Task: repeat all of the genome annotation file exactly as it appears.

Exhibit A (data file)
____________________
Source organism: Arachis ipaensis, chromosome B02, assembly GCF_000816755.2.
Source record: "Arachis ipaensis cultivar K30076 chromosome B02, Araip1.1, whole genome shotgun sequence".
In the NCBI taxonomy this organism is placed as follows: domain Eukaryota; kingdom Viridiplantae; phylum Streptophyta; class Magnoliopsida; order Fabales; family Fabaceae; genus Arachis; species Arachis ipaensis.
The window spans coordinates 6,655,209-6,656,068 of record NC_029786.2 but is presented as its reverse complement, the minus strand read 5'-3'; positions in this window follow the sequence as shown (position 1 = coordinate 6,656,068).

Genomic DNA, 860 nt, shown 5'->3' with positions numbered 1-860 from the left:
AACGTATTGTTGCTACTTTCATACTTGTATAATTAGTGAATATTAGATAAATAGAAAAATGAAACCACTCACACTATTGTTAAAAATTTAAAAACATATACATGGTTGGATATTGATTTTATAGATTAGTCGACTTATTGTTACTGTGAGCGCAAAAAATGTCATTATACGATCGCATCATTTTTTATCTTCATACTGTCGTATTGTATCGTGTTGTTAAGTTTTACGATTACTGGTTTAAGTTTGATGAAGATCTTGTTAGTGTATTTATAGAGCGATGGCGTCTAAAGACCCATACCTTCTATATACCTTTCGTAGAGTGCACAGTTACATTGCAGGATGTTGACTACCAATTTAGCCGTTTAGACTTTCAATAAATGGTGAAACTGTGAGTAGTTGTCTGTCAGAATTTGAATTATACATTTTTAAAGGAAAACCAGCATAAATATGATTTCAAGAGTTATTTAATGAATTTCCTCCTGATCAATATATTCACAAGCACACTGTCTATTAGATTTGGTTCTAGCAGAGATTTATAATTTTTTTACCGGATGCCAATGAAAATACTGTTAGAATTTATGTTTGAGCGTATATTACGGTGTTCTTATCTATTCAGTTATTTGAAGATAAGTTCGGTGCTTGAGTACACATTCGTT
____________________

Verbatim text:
Source organism: Arachis ipaensis, chromosome B02, assembly GCF_000816755.2.
Source record: "Arachis ipaensis cultivar K30076 chromosome B02, Araip1.1, whole genome shotgun sequence".
In the NCBI taxonomy this organism is placed as follows: domain Eukaryota; kingdom Viridiplantae; phylum Streptophyta; class Magnoliopsida; order Fabales; family Fabaceae; genus Arachis; species Arachis ipaensis.
The window spans coordinates 6,655,209-6,656,068 of record NC_029786.2 but is presented as its reverse complement, the minus strand read 5'-3'; positions in this window follow the sequence as shown (position 1 = coordinate 6,656,068).

Genomic DNA, 860 nt, shown 5'->3' with positions numbered 1-860 from the left:
AACGTATTGTTGCTACTTTCATACTTGTATAATTAGTGAATATTAGATAAATAGAAAAATGAAACCACTCACACTATTGTTAAAAATTTAAAAACATATACATGGTTGGATATTGATTTTATAGATTAGTCGACTTATTGTTACTGTGAGCGCAAAAAATGTCATTATACGATCGCATCATTTTTTATCTTCATACTGTCGTATTGTATCGTGTTGTTAAGTTTTACGATTACTGGTTTAAGTTTGATGAAGATCTTGTTAGTGTATTTATAGAGCGATGGCGTCTAAAGACCCATACCTTCTATATACCTTTCGTAGAGTGCACAGTTACATTGCAGGATGTTGACTACCAATTTAGCCGTTTAGACTTTCAATAAATGGTGAAACTGTGAGTAGTTGTCTGTCAGAATTTGAATTATACATTTTTAAAGGAAAACCAGCATAAATATGATTTCAAGAGTTATTTAATGAATTTCCTCCTGATCAATATATTCACAAGCACACTGTCTATTAGATTTGGTTCTAGCAGAGATTTATAATTTTTTTACCGGATGCCAATGAAAATACTGTTAGAATTTATGTTTGAGCGTATATTACGGTGTTCTTATCTATTCAGTTATTTGAAGATAAGTTCGGTGCTTGAGTACACATTCGTT